Why do cameras on the iPhone 13 suddenly have diagonal orientation?

Why do cameras on the iPhone 13 suddenly have diagonal orientation?
If you've been following the endless leaks and rumors around the upcoming iPhone 13 series of phones, you have surely seen the image above: four new iPhones in total, and two of them with a camera that suddenly comes in a different, diagonal orientation. What does it mean for the iPhone 13 camera?

What's up with that?

First of all, the two iPhones in question, the supposed iPhone 13 and iPhone 13 Mini replace the same-sized current models that also have a dual camera system, just oriented in a straight line rather than a diagonal.

And this could just be a vanity move by Apple, a little tweak to make the iPhone 13 series stand out in the crowd, so there might just not be much to read into that.

But if we were to bet money, we would say that there is actually a reason behind that different adjustment and there are a couple of possible explanations here. First, the reason for this new diagonal camera might be in a brand new technology used for those cameras: sensor shift stabilization. Unlike traditional OIS where magnetic actuators moved the lens to compensate for hand jitter, this new system adjusts the camera sensor instead, which theoretically results in even better stabilization. A possible side effect? A slightly bigger camera module and hence the need for readjustment.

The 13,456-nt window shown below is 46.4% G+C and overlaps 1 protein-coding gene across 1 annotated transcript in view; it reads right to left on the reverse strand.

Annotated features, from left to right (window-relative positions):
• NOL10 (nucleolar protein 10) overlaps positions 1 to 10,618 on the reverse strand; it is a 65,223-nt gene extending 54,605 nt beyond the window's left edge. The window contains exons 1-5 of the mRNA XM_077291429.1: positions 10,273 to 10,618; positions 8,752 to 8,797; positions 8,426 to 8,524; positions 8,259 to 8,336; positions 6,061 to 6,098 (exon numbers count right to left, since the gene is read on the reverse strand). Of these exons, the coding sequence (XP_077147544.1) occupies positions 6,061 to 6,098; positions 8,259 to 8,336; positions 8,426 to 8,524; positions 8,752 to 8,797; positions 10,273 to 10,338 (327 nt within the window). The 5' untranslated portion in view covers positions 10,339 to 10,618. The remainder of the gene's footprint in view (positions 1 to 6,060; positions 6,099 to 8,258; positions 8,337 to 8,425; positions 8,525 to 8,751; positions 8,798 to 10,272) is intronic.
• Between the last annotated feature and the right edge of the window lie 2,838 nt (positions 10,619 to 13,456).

Don't forget that you don't have much space to put a camera in a small-format device like a phone. Just look at these images from Creative Electron, they show just how tightly packed the iPhone 12 was on the inside.

Another very plausible explanation for the change in camera orientation is just the rumored bigger battery size. A bigger battery that extends further north in the device will simply leave no space for two cameras sitting in a vertical orientation. That would have forced Apple to adopt this quite curious diagonal setup, but if it buys is a bigger battery and a longer-lasting device, we're all in for that.

At the end of the day, the reason behind why Apple is likely to use a diagonal camera in the new iPhones remains a bit of a mystery. Interestingly, it used a totally different arrangement for the iPhone 12 series: the iPhone 12, 12 Mini and 12 Pro Max had their main camera on the bottom, but the iPhone 12 Pro had its main camera at the top. Will Apple address those inconsistencies?

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We will probably only know when the iPhones launch, and that is expected to happen in the middle of September.

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